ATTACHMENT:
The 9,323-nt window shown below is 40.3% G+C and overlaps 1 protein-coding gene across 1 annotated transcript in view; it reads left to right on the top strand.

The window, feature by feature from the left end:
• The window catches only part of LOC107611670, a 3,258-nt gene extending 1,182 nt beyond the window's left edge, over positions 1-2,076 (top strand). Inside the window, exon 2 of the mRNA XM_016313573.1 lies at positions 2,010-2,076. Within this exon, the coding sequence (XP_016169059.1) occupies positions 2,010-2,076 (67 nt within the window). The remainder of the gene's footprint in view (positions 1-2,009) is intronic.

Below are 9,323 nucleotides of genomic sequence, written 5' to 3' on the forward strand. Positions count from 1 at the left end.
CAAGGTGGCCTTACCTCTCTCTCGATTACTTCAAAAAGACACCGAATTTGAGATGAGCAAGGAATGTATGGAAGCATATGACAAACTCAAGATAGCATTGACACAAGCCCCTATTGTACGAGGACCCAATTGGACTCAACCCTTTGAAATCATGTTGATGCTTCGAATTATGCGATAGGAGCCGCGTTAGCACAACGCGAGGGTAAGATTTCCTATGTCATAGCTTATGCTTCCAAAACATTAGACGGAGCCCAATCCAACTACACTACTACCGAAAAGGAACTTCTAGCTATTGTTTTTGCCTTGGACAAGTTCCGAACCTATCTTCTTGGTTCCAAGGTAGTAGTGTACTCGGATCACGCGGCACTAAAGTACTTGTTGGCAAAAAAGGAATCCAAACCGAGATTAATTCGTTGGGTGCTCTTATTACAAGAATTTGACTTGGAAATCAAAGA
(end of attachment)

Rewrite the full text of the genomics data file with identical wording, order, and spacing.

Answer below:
The 9,323-nt window shown below is 40.3% G+C and overlaps 1 protein-coding gene across 1 annotated transcript in view; it reads left to right on the top strand.

The window, feature by feature from the left end:
• The window catches only part of LOC107611670, a 3,258-nt gene extending 1,182 nt beyond the window's left edge, over positions 1-2,076 (top strand). Inside the window, exon 2 of the mRNA XM_016313573.1 lies at positions 2,010-2,076. Within this exon, the coding sequence (XP_016169059.1) occupies positions 2,010-2,076 (67 nt within the window). The remainder of the gene's footprint in view (positions 1-2,009) is intronic.

Below are 9,323 nucleotides of genomic sequence, written 5' to 3' on the forward strand. Positions count from 1 at the left end.
CAAGGTGGCCTTACCTCTCTCTCGATTACTTCAAAAAGACACCGAATTTGAGATGAGCAAGGAATGTATGGAAGCATATGACAAACTCAAGATAGCATTGACACAAGCCCCTATTGTACGAGGACCCAATTGGACTCAACCCTTTGAAATCATGTTGATGCTTCGAATTATGCGATAGGAGCCGCGTTAGCACAACGCGAGGGTAAGATTTCCTATGTCATAGCTTATGCTTCCAAAACATTAGACGGAGCCCAATCCAACTACACTACTACCGAAAAGGAACTTCTAGCTATTGTTTTTGCCTTGGACAAGTTCCGAACCTATCTTCTTGGTTCCAAGGTAGTAGTGTACTCGGATCACGCGGCACTAAAGTACTTGTTGGCAAAAAAGGAATCCAAACCGAGATTAATTCGTTGGGTGCTCTTATTACAAGAATTTGACTTGGAAATCAAAGA